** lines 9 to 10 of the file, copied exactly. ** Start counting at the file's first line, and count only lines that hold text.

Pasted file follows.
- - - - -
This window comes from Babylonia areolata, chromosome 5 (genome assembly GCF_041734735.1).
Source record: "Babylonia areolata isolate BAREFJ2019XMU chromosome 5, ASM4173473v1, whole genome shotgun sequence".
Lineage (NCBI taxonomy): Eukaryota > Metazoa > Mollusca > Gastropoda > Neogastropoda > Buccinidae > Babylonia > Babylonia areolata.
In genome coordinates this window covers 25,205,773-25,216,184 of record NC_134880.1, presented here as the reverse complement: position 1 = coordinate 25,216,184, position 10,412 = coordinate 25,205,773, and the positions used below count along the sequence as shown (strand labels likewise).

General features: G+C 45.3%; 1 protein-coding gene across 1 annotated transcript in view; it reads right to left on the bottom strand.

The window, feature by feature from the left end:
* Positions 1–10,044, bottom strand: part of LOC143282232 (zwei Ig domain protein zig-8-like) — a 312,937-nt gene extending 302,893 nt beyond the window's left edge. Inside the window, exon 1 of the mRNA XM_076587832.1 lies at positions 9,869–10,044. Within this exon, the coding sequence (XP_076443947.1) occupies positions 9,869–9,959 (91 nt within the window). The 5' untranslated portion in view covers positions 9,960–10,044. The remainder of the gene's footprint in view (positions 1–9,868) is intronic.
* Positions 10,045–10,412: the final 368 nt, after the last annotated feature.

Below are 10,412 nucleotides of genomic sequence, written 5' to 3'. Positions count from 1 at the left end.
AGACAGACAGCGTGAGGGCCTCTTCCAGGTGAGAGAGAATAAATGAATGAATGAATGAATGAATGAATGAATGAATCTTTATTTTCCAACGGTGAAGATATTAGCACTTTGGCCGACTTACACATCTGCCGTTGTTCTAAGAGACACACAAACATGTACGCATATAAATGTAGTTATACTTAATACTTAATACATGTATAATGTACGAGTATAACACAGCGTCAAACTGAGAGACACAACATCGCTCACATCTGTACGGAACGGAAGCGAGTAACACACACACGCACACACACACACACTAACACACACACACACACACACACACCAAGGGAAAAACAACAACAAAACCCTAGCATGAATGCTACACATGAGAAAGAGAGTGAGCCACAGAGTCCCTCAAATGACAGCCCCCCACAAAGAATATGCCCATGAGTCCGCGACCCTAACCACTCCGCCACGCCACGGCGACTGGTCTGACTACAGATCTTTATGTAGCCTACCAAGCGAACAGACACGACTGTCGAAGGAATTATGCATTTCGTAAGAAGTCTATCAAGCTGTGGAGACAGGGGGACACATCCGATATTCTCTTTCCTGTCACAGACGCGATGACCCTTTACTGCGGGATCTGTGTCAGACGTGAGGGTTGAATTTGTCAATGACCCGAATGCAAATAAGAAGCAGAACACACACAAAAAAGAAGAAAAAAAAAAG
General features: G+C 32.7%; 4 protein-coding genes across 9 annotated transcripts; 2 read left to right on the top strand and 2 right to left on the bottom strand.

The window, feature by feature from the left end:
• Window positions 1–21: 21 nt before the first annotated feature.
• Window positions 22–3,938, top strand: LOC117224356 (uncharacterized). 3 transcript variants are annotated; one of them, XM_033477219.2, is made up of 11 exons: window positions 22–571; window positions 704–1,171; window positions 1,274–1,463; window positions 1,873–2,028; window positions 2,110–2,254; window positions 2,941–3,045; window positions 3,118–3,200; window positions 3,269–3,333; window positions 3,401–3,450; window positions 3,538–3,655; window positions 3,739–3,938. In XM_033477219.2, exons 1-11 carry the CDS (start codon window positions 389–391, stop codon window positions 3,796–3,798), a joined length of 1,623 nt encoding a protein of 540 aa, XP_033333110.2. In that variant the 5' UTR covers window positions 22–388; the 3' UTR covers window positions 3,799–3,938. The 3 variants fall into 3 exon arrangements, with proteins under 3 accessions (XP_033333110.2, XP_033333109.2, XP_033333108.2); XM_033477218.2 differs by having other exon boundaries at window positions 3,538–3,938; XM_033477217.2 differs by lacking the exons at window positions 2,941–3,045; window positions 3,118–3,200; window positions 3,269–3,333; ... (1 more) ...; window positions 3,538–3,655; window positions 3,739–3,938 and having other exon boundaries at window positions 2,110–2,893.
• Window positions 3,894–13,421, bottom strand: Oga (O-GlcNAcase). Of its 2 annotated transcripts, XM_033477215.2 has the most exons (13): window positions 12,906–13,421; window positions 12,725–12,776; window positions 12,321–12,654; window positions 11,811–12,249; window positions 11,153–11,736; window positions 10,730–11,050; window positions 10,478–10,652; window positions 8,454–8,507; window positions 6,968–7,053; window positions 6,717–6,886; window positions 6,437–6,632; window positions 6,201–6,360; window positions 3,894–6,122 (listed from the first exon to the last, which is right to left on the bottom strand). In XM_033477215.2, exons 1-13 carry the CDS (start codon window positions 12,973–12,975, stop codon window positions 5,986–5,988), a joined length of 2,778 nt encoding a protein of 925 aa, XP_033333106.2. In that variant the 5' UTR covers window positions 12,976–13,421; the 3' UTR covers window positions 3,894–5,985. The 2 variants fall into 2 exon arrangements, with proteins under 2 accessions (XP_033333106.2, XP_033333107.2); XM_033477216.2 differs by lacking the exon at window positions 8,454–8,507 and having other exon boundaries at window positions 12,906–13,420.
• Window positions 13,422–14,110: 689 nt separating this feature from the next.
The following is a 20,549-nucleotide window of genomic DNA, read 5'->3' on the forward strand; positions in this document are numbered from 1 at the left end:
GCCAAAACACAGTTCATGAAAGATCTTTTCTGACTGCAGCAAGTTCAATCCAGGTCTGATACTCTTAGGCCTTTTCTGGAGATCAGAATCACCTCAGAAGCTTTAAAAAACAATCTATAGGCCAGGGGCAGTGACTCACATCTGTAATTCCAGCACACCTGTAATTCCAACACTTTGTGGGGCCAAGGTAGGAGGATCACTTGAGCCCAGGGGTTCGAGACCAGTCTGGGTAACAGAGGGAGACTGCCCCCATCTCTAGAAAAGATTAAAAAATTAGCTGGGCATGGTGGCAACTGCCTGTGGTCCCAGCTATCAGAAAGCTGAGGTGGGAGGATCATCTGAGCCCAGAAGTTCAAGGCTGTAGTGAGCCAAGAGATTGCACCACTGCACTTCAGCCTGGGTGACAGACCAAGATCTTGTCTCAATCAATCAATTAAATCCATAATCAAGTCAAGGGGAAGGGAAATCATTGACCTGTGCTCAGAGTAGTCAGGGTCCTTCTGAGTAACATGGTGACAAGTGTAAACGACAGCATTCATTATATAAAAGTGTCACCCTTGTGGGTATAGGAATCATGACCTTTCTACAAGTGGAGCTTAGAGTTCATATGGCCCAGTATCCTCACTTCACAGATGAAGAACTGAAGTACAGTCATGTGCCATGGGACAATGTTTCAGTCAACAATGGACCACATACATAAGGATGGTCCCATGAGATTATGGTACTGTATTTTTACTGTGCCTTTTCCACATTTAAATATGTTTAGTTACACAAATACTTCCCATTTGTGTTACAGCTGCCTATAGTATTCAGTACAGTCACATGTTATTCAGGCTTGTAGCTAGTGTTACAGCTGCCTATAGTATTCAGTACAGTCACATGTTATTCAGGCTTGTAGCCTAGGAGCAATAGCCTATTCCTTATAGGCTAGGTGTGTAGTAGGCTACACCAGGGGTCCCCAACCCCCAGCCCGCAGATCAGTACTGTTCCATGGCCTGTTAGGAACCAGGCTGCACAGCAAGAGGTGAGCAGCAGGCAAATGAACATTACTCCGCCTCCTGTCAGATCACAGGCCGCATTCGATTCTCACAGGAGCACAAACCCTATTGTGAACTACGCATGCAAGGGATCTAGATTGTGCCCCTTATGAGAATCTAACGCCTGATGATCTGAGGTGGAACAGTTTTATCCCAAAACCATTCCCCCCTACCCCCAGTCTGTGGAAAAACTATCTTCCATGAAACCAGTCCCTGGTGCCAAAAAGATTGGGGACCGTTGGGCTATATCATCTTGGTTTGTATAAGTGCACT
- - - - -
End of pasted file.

Below are 10,412 nucleotides of genomic sequence, written 5' to 3'. Positions count from 1 at the left end.
AGACAGACAGCGTGAGGGCCTCTTCCAGGTGAGAGAGAATAAATGAATGAATGAATGAATGAATGAATGAATGAATCTTTATTTTCCAACGGTGAAGATATTAGCACTTTGGCCGACTTACACATCTGCCGTTGTTCTAAGAGACACACAAACATGTACGCATATAAATGTAGTTATACTTAATACTTAATACATGTATAATGTACGAGTATAACACAGCGTCAAACTGAGAGACACAACATCGCTCACATCTGTACGGAACGGAAGCGAGTAACACACACACGCACACACACACACACTAACACACACACACACACACACACACCAAGGGAAAAACAACAACAAAACCCTAGCATGAATGCTACACATGAGAAAGAGAGTGAGCCACAGAGTCCCTCAAATGACAGCCCCCCACAAAGAATATGCCCATGAGTCCGCGACCCTAACCACTCCGCCACGCCACGGCGACTGGTCTGACTACAGATCTTTATGTAGCCTACCAAGCGAACAGACACGACTGTCGAAGGAATTATGCATTTCGTAAGAAGTCTATCAAGCTGTGGAGACAGGGGGACACATCCGATATTCTCTTTCCTGTCACAGACGCGATGACCCTTTACTGCGGGATCTGTGTCAGACGTGAGGGTTGAATTTGTCAATGACCCGAATGCAAATAAGAAGCAGAACACACACAAAAAAGAAGAAAAAAAAAAG